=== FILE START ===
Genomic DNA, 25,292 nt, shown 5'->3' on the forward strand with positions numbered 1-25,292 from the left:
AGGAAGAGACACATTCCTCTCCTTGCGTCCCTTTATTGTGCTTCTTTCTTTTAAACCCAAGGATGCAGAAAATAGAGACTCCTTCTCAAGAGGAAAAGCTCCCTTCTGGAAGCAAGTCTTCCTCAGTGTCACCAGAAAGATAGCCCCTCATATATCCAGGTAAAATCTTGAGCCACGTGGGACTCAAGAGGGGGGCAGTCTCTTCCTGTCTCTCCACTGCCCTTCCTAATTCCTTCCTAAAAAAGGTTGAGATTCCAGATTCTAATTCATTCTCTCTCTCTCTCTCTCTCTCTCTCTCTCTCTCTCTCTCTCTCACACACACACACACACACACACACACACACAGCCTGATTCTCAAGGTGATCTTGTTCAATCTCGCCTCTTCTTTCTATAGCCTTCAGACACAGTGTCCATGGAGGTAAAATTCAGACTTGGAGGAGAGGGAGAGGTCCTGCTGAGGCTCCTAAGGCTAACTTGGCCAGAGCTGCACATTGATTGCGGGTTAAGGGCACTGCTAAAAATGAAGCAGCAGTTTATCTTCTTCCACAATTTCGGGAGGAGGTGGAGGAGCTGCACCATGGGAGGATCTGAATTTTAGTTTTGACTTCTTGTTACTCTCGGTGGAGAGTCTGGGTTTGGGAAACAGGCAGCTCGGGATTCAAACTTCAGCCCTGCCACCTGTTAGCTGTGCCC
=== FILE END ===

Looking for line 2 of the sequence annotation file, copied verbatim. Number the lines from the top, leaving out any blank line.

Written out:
AGGAAGAGACACATTCCTCTCCTTGCGTCCCTTTATTGTGCTTCTTTCTTTTAAACCCAAGGATGCAGAAAATAGAGACTCCTTCTCAAGAGGAAAAGCTCCCTTCTGGAAGCAAGTCTTCCTCAGTGTCACCAGAAAGATAGCCCCTCATATATCCAGGTAAAATCTTGAGCCACGTGGGACTCAAGAGGGGGGCAGTCTCTTCCTGTCTCTCCACTGCCCTTCCTAATTCCTTCCTAAAAAAGGTTGAGATTCCAGATTCTAATTCATTCTCTCTCTCTCTCTCTCTCTCTCTCTCTCTCTCTCTCTCTCTCACACACACACACACACACACACACACACACAGCCTGATTCTCAAGGTGATCTTGTTCAATCTCGCCTCTTCTTTCTATAGCCTTCAGACACAGTGTCCATGGAGGTAAAATTCAGACTTGGAGGAGAGGGAGAGGTCCTGCTGAGGCTCCTAAGGCTAACTTGGCCAGAGCTGCACATTGATTGCGGGTTAAGGGCACTGCTAAAAATGAAGCAGCAGTTTATCTTCTTCCACAATTTCGGGAGGAGGTGGAGGAGCTGCACCATGGGAGGATCTGAATTTTAGTTTTGACTTCTTGTTACTCTCGGTGGAGAGTCTGGGTTTGGGAAACAGGCAGCTCGGGATTCAAACTTCAGCCCTGCCACCTGTTAGCTGTGCCC